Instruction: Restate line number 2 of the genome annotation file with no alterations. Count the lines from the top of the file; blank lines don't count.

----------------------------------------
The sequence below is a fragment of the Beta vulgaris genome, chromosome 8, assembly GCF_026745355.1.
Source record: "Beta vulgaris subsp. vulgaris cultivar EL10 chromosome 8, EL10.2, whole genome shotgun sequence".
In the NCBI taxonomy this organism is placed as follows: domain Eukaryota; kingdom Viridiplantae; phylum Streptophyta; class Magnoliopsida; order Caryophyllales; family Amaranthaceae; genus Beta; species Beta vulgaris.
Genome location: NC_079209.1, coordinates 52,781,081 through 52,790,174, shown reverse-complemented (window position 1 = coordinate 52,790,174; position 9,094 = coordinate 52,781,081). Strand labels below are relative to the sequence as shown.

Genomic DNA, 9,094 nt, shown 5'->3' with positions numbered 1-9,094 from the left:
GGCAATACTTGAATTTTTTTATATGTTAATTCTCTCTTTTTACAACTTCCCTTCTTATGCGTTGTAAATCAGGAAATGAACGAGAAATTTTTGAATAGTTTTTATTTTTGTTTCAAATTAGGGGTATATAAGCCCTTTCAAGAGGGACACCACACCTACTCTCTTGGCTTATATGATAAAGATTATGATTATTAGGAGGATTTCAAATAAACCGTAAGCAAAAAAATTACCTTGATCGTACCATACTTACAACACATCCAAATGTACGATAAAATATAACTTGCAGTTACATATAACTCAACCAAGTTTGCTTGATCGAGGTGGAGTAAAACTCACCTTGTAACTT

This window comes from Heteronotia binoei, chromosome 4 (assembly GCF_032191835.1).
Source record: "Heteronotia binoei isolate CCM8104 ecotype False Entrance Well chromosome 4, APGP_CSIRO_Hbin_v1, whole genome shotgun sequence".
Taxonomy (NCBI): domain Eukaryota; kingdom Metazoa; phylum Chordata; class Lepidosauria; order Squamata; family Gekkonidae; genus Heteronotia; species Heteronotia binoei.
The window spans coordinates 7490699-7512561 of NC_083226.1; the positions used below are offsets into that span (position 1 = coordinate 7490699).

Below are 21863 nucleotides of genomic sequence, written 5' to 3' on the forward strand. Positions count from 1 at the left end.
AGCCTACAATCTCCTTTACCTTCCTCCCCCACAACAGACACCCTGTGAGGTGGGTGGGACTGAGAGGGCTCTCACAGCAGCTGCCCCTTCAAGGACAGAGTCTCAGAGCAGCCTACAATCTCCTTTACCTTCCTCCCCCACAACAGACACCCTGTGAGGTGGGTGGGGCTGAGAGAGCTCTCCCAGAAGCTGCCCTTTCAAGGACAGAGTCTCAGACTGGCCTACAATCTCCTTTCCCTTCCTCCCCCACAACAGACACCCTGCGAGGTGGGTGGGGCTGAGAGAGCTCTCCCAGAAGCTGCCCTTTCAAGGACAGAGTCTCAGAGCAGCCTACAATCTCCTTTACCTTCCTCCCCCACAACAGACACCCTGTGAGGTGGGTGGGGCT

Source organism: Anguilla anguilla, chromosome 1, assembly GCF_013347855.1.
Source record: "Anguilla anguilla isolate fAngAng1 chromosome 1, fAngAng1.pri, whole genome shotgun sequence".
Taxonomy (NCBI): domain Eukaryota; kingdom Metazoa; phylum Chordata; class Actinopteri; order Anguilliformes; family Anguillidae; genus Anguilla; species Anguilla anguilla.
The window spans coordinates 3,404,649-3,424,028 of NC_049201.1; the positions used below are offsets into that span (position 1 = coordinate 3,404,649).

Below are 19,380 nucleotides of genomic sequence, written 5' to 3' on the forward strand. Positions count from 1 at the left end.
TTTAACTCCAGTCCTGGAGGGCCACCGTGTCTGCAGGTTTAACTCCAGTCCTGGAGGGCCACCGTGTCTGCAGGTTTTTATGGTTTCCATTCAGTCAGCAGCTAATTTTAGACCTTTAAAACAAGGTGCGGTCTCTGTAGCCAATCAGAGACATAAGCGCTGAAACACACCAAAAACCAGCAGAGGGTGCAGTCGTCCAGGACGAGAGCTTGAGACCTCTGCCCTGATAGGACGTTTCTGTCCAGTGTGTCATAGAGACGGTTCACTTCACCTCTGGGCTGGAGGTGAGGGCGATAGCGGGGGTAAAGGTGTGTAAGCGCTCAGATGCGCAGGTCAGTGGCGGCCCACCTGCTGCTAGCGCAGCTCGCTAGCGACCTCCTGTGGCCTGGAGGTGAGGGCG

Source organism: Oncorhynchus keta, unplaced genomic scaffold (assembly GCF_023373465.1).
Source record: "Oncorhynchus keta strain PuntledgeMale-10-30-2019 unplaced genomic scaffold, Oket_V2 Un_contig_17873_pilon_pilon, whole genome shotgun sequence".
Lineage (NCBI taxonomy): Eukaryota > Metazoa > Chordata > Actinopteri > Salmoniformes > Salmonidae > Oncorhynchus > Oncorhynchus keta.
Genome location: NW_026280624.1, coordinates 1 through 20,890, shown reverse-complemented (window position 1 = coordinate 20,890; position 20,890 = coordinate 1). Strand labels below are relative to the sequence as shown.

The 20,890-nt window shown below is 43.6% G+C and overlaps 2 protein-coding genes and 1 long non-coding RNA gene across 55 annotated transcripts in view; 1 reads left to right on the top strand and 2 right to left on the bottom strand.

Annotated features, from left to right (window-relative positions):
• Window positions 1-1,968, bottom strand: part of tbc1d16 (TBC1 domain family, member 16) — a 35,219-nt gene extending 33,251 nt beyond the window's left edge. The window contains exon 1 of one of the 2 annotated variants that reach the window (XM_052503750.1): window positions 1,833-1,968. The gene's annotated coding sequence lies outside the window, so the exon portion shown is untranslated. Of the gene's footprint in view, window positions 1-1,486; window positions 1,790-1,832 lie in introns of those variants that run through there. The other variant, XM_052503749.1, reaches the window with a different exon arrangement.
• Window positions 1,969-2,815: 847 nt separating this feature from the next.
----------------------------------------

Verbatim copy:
Source record: "Beta vulgaris subsp. vulgaris cultivar EL10 chromosome 8, EL10.2, whole genome shotgun sequence".